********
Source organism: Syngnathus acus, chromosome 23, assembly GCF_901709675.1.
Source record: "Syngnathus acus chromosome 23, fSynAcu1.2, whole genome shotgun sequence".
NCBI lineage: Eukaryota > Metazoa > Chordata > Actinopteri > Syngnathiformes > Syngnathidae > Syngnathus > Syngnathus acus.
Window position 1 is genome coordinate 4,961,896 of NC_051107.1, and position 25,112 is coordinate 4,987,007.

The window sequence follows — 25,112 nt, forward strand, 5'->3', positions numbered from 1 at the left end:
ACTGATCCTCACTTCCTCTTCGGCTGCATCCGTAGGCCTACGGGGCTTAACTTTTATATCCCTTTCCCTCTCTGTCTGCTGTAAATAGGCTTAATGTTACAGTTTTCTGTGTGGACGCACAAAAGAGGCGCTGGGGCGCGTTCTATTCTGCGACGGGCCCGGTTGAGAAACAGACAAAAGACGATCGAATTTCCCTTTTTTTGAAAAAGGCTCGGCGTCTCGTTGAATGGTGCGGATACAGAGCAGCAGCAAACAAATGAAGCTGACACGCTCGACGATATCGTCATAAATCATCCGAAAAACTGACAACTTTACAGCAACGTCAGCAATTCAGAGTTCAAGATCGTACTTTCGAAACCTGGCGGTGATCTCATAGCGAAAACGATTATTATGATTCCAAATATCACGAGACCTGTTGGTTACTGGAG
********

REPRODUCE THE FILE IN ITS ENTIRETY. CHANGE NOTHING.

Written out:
Source organism: Syngnathus acus, chromosome 23, assembly GCF_901709675.1.
Source record: "Syngnathus acus chromosome 23, fSynAcu1.2, whole genome shotgun sequence".
NCBI lineage: Eukaryota > Metazoa > Chordata > Actinopteri > Syngnathiformes > Syngnathidae > Syngnathus > Syngnathus acus.
Window position 1 is genome coordinate 4,961,896 of NC_051107.1, and position 25,112 is coordinate 4,987,007.

The window sequence follows — 25,112 nt, forward strand, 5'->3', positions numbered from 1 at the left end:
ACTGATCCTCACTTCCTCTTCGGCTGCATCCGTAGGCCTACGGGGCTTAACTTTTATATCCCTTTCCCTCTCTGTCTGCTGTAAATAGGCTTAATGTTACAGTTTTCTGTGTGGACGCACAAAAGAGGCGCTGGGGCGCGTTCTATTCTGCGACGGGCCCGGTTGAGAAACAGACAAAAGACGATCGAATTTCCCTTTTTTTGAAAAAGGCTCGGCGTCTCGTTGAATGGTGCGGATACAGAGCAGCAGCAAACAAATGAAGCTGACACGCTCGACGATATCGTCATAAATCATCCGAAAAACTGACAACTTTACAGCAACGTCAGCAATTCAGAGTTCAAGATCGTACTTTCGAAACCTGGCGGTGATCTCATAGCGAAAACGATTATTATGATTCCAAATATCACGAGACCTGTTGGTTACTGGAG